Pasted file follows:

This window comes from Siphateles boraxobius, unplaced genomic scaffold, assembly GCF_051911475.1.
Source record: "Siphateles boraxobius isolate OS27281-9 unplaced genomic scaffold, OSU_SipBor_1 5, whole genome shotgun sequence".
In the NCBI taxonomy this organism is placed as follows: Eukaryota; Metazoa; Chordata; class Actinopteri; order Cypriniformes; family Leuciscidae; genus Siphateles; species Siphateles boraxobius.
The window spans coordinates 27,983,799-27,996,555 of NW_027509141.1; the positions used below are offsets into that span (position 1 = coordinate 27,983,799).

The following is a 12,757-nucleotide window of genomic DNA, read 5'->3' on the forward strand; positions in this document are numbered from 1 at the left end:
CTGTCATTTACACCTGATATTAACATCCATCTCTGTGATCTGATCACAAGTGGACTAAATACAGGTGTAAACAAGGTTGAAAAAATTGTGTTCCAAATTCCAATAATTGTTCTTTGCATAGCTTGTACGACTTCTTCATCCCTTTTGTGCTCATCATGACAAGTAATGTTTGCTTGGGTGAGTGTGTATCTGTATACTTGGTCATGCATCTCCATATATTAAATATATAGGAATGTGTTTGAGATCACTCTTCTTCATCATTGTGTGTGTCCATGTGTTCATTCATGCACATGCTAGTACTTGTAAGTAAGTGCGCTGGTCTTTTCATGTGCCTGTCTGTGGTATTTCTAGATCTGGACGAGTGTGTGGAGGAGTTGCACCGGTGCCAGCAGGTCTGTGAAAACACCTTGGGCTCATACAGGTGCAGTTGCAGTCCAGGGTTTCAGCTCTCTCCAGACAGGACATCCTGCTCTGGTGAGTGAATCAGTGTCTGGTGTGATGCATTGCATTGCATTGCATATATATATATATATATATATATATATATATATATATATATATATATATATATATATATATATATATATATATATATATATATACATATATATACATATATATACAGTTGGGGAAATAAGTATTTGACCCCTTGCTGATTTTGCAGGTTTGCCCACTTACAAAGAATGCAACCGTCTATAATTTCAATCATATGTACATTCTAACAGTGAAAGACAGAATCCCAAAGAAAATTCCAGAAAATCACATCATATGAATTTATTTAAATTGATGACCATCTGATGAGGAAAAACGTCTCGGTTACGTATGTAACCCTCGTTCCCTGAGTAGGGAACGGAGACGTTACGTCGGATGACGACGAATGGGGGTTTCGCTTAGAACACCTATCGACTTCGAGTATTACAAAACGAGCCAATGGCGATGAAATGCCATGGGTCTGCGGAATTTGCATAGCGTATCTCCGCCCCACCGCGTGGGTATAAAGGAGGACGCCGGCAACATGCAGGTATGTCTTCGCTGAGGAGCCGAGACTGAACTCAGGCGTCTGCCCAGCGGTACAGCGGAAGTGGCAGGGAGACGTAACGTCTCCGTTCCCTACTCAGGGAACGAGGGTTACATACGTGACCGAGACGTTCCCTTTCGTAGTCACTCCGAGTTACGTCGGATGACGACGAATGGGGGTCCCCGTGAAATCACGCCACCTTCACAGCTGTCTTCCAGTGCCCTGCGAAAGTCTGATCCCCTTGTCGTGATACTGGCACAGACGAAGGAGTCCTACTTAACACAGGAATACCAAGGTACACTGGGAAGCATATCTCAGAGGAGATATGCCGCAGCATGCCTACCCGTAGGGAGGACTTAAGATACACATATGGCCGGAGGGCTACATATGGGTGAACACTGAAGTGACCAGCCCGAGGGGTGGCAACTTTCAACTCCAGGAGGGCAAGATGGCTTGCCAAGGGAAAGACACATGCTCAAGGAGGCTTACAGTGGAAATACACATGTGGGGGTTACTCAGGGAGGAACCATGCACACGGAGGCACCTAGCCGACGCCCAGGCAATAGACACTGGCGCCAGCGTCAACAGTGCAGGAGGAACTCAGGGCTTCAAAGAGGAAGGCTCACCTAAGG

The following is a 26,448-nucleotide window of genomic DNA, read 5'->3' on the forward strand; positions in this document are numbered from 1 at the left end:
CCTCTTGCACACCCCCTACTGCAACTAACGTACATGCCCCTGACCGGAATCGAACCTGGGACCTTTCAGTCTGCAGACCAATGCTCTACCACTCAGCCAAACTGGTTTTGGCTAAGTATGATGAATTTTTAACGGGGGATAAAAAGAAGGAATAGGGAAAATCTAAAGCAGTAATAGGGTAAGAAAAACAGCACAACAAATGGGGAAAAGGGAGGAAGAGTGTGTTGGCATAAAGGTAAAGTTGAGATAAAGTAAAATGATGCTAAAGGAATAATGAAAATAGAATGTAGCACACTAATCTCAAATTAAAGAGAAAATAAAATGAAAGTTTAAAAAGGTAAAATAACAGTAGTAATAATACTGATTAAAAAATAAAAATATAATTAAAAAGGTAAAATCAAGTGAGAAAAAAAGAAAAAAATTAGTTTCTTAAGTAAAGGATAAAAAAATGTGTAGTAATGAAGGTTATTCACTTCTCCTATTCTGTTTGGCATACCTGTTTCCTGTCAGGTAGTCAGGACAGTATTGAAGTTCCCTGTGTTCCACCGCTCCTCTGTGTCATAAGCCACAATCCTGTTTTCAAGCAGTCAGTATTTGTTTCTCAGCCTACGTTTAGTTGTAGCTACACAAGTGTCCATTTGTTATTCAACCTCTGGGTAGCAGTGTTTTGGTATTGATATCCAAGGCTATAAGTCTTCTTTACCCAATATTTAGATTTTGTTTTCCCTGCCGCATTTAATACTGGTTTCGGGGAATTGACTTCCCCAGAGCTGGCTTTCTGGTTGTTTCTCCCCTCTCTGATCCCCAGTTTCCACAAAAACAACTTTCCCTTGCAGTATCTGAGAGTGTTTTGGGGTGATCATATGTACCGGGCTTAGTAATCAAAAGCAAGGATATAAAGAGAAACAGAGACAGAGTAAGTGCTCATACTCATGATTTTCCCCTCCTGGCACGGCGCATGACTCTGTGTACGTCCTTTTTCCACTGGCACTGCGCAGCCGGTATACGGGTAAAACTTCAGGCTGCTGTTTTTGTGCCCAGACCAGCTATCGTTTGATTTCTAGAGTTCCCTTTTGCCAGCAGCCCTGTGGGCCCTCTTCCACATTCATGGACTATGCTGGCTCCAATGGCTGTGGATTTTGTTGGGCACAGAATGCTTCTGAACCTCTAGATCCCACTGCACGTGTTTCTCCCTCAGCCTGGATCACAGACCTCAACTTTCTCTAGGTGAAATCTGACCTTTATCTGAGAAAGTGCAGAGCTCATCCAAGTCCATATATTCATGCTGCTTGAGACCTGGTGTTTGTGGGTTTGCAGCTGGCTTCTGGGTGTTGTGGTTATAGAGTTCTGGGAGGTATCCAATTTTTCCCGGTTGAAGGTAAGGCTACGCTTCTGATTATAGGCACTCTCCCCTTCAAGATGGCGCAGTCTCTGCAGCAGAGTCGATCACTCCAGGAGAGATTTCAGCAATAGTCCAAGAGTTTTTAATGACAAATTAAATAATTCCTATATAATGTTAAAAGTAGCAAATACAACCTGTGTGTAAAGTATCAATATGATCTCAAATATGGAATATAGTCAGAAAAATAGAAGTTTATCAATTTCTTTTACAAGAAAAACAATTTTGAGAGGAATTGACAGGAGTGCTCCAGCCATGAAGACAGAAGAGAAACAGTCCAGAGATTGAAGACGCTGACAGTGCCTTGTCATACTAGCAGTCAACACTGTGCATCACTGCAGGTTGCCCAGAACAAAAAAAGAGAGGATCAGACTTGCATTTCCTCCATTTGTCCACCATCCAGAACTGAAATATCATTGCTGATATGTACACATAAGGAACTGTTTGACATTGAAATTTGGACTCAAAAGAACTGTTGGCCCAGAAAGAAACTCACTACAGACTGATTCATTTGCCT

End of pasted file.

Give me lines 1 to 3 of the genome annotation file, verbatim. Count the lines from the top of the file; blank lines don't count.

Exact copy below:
This window comes from Siphateles boraxobius, unplaced genomic scaffold, assembly GCF_051911475.1.
Source record: "Siphateles boraxobius isolate OS27281-9 unplaced genomic scaffold, OSU_SipBor_1 5, whole genome shotgun sequence".
In the NCBI taxonomy this organism is placed as follows: Eukaryota; Metazoa; Chordata; class Actinopteri; order Cypriniformes; family Leuciscidae; genus Siphateles; species Siphateles boraxobius.